Within the substantially different time scales characterizing human and rodent brain development, key developmental processes are remarkably preserved. Shared processes include neurogenesis, myelination, synaptogenesis, and neuronal and synaptic pruning. In general, altricial rodents experience greater central nervous system (CNS) immaturity at birth and accelerated postnatal development compared to humans, in which protracted development of certain processes such as neocortical myelination and synaptic maturation extend into adulthood. Within this generalization, differences in developmental rates of various structures must be understood to accurately model human neurodevelopmental toxicity in rodents. Examples include greater postnatal neurogenesis in rodents, particularly within the dentate gyrus of rats, ongoing generation of neurons in the rodent olfactory bulb, differing time lines of neurotransmitter maturation, and differing time lines of cerebellar development. Comparisons are made to the precocial guinea pig and the long-lived naked mole rat, which, like primates, experiences more advanced CNS development at birth, with more protracted postnatal development. Methods to study various developmental processes are summarized using examples of comparative postnatal injury in humans and rodents.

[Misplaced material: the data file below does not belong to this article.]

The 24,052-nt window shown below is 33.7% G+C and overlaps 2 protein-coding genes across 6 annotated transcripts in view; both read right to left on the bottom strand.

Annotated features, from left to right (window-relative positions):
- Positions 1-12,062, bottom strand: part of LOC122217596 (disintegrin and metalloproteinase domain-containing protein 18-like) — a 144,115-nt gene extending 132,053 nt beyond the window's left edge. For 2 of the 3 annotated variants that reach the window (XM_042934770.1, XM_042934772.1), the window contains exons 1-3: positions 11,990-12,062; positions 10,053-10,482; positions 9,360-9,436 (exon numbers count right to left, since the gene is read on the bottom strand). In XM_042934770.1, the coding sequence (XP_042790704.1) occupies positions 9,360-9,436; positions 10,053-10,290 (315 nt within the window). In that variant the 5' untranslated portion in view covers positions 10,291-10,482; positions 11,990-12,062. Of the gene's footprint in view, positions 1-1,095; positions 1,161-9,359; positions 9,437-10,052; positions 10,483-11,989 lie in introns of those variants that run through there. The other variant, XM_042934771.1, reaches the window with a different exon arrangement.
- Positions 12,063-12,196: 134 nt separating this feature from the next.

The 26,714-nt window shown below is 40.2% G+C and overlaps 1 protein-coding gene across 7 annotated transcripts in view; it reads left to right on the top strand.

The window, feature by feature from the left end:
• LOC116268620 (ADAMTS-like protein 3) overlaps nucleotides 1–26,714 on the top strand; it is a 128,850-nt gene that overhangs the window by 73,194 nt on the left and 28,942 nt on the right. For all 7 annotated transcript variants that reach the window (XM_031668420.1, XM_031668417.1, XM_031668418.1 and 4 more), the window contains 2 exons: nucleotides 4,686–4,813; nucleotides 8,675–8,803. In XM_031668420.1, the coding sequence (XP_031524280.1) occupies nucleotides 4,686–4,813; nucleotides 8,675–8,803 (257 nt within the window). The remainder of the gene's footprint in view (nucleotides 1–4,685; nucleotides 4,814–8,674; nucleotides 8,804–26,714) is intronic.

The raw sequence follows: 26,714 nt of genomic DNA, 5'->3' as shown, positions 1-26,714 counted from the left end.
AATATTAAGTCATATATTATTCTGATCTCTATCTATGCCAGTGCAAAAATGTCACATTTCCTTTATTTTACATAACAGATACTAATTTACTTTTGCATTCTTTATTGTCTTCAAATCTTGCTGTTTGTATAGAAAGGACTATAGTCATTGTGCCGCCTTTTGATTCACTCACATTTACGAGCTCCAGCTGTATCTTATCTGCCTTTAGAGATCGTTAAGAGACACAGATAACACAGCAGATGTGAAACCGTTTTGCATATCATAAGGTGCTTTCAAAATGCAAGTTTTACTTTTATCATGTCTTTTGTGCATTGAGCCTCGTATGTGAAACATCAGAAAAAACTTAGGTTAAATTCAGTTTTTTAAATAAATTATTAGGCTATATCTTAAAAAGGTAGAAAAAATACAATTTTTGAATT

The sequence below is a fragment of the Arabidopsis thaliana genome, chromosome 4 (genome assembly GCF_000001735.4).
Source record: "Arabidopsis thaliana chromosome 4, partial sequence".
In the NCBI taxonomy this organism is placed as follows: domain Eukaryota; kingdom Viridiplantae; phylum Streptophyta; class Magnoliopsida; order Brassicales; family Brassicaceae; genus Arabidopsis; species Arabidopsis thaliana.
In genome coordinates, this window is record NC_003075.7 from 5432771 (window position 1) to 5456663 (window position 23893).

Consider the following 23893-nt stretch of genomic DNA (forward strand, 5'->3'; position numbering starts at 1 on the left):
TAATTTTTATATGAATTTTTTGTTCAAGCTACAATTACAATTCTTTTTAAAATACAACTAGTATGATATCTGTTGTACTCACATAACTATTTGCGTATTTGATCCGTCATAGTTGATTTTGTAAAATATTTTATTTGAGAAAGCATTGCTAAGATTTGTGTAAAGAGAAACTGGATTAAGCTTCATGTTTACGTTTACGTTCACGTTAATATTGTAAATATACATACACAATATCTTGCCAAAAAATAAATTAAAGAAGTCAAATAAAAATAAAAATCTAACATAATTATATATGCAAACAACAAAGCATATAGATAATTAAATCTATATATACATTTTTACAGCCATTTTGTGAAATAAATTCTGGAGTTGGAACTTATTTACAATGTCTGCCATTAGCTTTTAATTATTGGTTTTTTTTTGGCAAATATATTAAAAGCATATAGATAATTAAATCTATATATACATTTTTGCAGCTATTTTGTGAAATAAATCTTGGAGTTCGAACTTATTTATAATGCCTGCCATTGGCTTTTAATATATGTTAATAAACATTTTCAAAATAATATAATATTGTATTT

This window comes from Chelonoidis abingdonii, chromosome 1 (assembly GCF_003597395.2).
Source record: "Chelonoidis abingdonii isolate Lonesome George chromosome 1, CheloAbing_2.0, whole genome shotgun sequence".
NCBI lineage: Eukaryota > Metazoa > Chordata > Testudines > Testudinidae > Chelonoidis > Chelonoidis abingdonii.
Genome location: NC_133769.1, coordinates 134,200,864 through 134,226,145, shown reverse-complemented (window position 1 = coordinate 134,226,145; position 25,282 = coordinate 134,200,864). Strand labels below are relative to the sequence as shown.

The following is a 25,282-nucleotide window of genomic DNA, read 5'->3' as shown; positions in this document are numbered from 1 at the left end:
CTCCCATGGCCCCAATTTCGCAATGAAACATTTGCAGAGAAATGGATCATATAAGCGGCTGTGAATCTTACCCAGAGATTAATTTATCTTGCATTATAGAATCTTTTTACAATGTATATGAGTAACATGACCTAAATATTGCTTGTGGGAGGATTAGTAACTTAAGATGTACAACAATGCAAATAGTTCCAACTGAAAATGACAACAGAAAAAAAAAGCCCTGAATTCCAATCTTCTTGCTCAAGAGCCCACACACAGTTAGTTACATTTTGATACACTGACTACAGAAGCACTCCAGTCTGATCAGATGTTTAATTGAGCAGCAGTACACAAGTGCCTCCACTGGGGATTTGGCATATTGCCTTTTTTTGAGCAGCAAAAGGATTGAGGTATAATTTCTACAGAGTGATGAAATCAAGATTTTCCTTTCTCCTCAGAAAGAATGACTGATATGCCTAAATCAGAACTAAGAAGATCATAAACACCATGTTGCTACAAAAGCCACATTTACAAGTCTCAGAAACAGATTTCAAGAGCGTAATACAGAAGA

Keywords: central nervous system; development; human; postnatal; rat.